The question “what’s the average height of a Chinese person?” is moot, because depending on the region, the average Chinese male height parallels those of the average Swiss man or the average Costa Rican man. A wide range of climates and altitudes means we also sport a wide range of skin tones.
While some might argue that current Chinese beauty standards are rooted in centuries of Chinese aesthetics, they actually reflect recent trends.
Pale skin, large eyes with double folds, tall and slim nose with small nostrils, pointed chin, soft, rounded cheekbones, pouty lips — all the normative markers of so-called beauty are heavily advertised by plastic surgeons or achievable through popular photo editing apps.
Wild conjecture here, but does anyone else feel like these add up to something resembling Barbie or an anime character?
To be clear: plenty of Chinese people naturally sport these features, especially the Uighur ethnic minority.
Speaking to NPR in 2019, Urumqi-based model Xahriyar Abdukerimabliz stated confidently, “Not to brag, but we are very good-looking. Our facial features are naturally attractive. We’ve got great eyebrows, big, beautiful eyes, and double eyelids that weren’t created by a surgeon.”
Uighur model Xahriyar Abdukerimabliz. Image via Weibo
And brag he should, he’s a very handsome man. The NPR article went on to describe how, over the years, as China’s consumer market evolved, local brands no longer wanted to hire white models (to give their brands a more international, and therefore ‘high-end’ look), so they started looking for something in between. Uighur models, with their Eurasian features and Mandarin fluency, naturally snatched up plenty of jobs.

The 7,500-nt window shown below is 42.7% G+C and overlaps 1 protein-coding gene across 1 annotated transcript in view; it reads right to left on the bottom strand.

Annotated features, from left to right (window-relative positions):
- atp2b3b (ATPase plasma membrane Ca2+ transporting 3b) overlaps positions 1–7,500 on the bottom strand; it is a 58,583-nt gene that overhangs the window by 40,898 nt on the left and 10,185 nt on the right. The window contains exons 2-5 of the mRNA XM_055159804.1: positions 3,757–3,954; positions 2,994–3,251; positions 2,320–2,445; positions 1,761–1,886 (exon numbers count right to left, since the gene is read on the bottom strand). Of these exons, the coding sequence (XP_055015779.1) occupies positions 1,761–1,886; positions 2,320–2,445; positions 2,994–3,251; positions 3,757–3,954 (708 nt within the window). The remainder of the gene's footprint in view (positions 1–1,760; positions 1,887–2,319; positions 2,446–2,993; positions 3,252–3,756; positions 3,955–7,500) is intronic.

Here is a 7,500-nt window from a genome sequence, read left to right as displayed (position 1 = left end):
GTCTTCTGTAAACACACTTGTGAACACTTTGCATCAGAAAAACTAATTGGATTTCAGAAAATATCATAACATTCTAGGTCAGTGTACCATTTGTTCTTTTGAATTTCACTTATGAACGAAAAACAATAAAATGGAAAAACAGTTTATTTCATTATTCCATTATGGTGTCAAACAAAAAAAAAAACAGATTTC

I myself had a five-year part-time modeling career in Taipei, where I was often the only Asian face in a line-up of white (English, Estonian, Brazilian, Ukrainian) models. While growing up, magazine covers and billboards mainly featured white models and celebrities, spare a few local celebrity endorsements.
Agents and clients have tried to convince me to wear colored contact lenses, or to pretend I could only speak English, to pass me off as mixed-race — for higher compensation.
Is it any wonder that we’ve internalized such a skewed standard of beauty when, for decades, we’ve seen little to no representation of ourselves in the media?
None of this is to criticize Chinese or mixed-race people, but to point out the harm in promoting a specific set of features: pale skin, larger eyes, taller nose, softer bone structure. This is what’s considered ‘beautiful’ in most of East Asia.
Actress Fan Bingbing is a good example of what is considered a ‘perfectly beautiful’ face in China. Image via Weibo
The features that have been so heavily criticized, the same that have drawn such ire from Chinese state media and netizens, have been used to deny opportunities, drive up filter and editing usage, and increase plastic surgery demand. Worst of all, they are employed to bully the women unfortunate enough to be featured in these controversies.
But all of these are Chinese features. There shouldn’t be just one way to look Chinese. So while we demand international brands to do better, let’s not demean ourselves and our own in the process.
Demand better by demanding more diversity. Instead of casting for features that conform to Western stereotypes, widen the net.
Many domestic Chinese fashion brands have already embraced these attitudes. NEIWAI is an excellent example of a brand that promotes inclusivity and female empowerment with the campaign “No Body is a Nobody.”
Chinese fashion brand NEIWAI’s ‘No Body is a Nobody’ campaign. Image via NEIWAI
If the goal is to have an authentic representation of Chinese beauty and combat international brands’ preference for hiring Chinese models of a particular look, we need to demand diversity. More Chinese women should be celebrated, not less.
Bullying Chinese women into conforming to a narrow, Eurocentric standard of beauty is like pulling them out of the frying pan and into the fire. And that’s not okay.
This article was updated at 2:55 PM on November 24, 2021, to clarify that Dior has not issued a public apology for Chen Man’s controversial photo. The brand has, however, said that it “respects the feelings of the Chinese people.”
Cover image via Weibo